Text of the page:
The Gown Designer
“Try on things you’re convinced won’t work. What you think you like least is often what looks the best.”
You opened your first New York boutique last fall after more than fifteen years designing bridal gowns. What took so long?
We couldn’t find the right space, one that felt like a tucked-away couture salon rather than a traditional Madison Avenue shop. We eventually came upon this townhouse: The first floor was a shoe store, and the second floor had an art gallery on one side and an apartment on the other. We decided to rent all three, raise the ceiling, add a glass staircase, wrap the walls in gray suede, and make it one boutique (19 E. 71st St., nr. Madison Ave.).
For someone based in L.A., what do you make of your cultish New York following?
New York brides like that my designs exaggerate things—an extra-low back, a near-plunging neckline—just enough to shake up the femininity. They’re also more likely to prefer the high-fashion looks I create for the runway or the unconventional fabrics I use in my latest collection, like jacquard knits, rather than your typical silk, satin, and organza.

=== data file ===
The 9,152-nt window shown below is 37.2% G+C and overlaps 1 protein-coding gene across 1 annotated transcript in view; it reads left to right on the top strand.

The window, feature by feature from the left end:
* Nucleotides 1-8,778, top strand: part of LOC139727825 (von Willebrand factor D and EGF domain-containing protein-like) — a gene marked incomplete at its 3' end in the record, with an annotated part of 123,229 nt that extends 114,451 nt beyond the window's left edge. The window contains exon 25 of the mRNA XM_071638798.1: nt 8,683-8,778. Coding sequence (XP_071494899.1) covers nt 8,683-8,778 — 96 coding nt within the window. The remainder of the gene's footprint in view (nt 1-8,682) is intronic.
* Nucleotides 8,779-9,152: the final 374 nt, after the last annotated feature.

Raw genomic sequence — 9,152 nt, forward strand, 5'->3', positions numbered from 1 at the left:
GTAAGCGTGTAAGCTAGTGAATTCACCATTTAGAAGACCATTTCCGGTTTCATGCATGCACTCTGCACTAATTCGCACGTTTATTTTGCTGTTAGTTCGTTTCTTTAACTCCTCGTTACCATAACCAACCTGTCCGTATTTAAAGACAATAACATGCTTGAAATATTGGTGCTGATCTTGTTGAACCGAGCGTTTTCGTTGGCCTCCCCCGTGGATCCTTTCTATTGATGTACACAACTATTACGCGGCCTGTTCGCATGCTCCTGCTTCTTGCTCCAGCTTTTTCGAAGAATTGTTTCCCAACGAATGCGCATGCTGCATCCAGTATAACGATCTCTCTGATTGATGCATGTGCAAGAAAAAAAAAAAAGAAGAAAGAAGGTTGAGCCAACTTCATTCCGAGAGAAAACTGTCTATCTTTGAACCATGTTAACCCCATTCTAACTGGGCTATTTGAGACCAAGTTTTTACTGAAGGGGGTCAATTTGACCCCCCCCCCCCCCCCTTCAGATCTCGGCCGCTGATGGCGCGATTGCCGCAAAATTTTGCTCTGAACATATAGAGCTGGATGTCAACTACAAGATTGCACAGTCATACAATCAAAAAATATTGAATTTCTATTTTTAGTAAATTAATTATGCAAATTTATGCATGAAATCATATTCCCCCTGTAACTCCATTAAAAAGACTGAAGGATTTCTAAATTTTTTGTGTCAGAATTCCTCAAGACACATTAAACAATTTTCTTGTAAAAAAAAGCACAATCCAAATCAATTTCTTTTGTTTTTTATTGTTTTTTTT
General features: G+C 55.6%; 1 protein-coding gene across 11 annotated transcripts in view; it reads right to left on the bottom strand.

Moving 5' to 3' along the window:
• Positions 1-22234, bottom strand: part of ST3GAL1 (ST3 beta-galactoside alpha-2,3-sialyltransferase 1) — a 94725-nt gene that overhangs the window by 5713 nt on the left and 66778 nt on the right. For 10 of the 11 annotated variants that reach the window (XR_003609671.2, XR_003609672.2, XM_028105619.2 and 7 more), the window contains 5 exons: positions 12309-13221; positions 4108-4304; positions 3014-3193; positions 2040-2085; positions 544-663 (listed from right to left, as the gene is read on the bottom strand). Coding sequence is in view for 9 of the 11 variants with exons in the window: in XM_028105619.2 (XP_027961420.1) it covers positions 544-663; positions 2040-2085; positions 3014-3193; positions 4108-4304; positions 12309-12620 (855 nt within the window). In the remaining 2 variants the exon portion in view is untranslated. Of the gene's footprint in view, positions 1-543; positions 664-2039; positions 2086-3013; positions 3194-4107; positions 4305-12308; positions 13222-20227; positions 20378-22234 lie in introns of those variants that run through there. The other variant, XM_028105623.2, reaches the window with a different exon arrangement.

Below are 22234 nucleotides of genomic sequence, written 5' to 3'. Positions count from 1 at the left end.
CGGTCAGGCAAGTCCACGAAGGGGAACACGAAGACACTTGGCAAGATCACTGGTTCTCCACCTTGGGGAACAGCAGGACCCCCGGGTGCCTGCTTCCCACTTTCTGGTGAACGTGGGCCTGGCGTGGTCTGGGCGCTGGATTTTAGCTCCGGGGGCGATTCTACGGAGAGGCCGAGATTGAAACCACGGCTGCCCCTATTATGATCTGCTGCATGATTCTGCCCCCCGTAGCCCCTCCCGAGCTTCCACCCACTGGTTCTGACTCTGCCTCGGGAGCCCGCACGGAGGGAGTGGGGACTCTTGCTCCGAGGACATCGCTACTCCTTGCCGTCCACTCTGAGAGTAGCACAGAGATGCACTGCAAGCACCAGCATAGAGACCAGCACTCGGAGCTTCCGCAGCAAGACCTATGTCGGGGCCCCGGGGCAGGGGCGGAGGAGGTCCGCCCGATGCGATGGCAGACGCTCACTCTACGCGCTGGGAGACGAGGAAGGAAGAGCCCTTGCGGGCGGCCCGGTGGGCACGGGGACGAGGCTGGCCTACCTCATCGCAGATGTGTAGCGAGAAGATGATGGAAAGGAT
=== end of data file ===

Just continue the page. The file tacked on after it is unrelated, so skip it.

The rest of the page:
Why the recent foray into bridal footwear?
I wanted to create shoes that incorporated elements from my gowns—the same shade of blush, the same type of lace—so that you get a complete head-to-toe look. All the heels are three inches: feminine and sexy, but not uncomfortably high.
What are your favorite gown styles for winter?
Dresses with slim, sheer sleeves are so beautiful that time of year. They won’t keep you warm, but they look just right in pictures.
What’s your biggest pet peeve?
Oversize bouquets. It baffles me how brides will obsess about every detail of the dress and go through as many as four fittings, but never test it out with the bouquet. Then they end up walking down the aisle with a bundle of flowers that’s so big, it obscures their entire waistline. Keep the bouquet short and tight—it should be an accent, not a focal point.
Spanx or no Spanx?
If it’s a slinky silhouette, then yes. But for a ball gown? It’s not necessary to put yourself through that. Just have the seamstress take your measurements as tight as possible, but keep to your current size; you can always take it in later.
From the Winter 2014 New York Wedding Guide